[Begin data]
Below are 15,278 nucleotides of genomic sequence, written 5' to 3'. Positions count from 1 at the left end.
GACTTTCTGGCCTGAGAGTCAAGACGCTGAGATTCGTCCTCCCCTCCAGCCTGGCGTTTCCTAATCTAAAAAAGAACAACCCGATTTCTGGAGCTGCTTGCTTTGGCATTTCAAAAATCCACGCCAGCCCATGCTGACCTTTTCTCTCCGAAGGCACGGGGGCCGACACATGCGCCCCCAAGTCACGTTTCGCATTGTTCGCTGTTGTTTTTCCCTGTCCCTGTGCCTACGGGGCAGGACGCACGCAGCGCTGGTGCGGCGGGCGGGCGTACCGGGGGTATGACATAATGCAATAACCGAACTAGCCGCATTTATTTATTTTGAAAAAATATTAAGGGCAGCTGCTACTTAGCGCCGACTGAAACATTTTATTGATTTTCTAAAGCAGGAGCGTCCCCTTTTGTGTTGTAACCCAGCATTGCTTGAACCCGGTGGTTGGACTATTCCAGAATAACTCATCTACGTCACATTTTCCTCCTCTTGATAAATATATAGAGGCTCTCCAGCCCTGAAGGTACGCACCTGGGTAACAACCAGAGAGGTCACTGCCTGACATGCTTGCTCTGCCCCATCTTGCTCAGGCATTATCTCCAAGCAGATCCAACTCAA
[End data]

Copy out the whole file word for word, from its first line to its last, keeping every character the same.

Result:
Below are 15,278 nucleotides of genomic sequence, written 5' to 3'. Positions count from 1 at the left end.
GACTTTCTGGCCTGAGAGTCAAGACGCTGAGATTCGTCCTCCCCTCCAGCCTGGCGTTTCCTAATCTAAAAAAGAACAACCCGATTTCTGGAGCTGCTTGCTTTGGCATTTCAAAAATCCACGCCAGCCCATGCTGACCTTTTCTCTCCGAAGGCACGGGGGCCGACACATGCGCCCCCAAGTCACGTTTCGCATTGTTCGCTGTTGTTTTTCCCTGTCCCTGTGCCTACGGGGCAGGACGCACGCAGCGCTGGTGCGGCGGGCGGGCGTACCGGGGGTATGACATAATGCAATAACCGAACTAGCCGCATTTATTTATTTTGAAAAAATATTAAGGGCAGCTGCTACTTAGCGCCGACTGAAACATTTTATTGATTTTCTAAAGCAGGAGCGTCCCCTTTTGTGTTGTAACCCAGCATTGCTTGAACCCGGTGGTTGGACTATTCCAGAATAACTCATCTACGTCACATTTTCCTCCTCTTGATAAATATATAGAGGCTCTCCAGCCCTGAAGGTACGCACCTGGGTAACAACCAGAGAGGTCACTGCCTGACATGCTTGCTCTGCCCCATCTTGCTCAGGCATTATCTCCAAGCAGATCCAACTCAA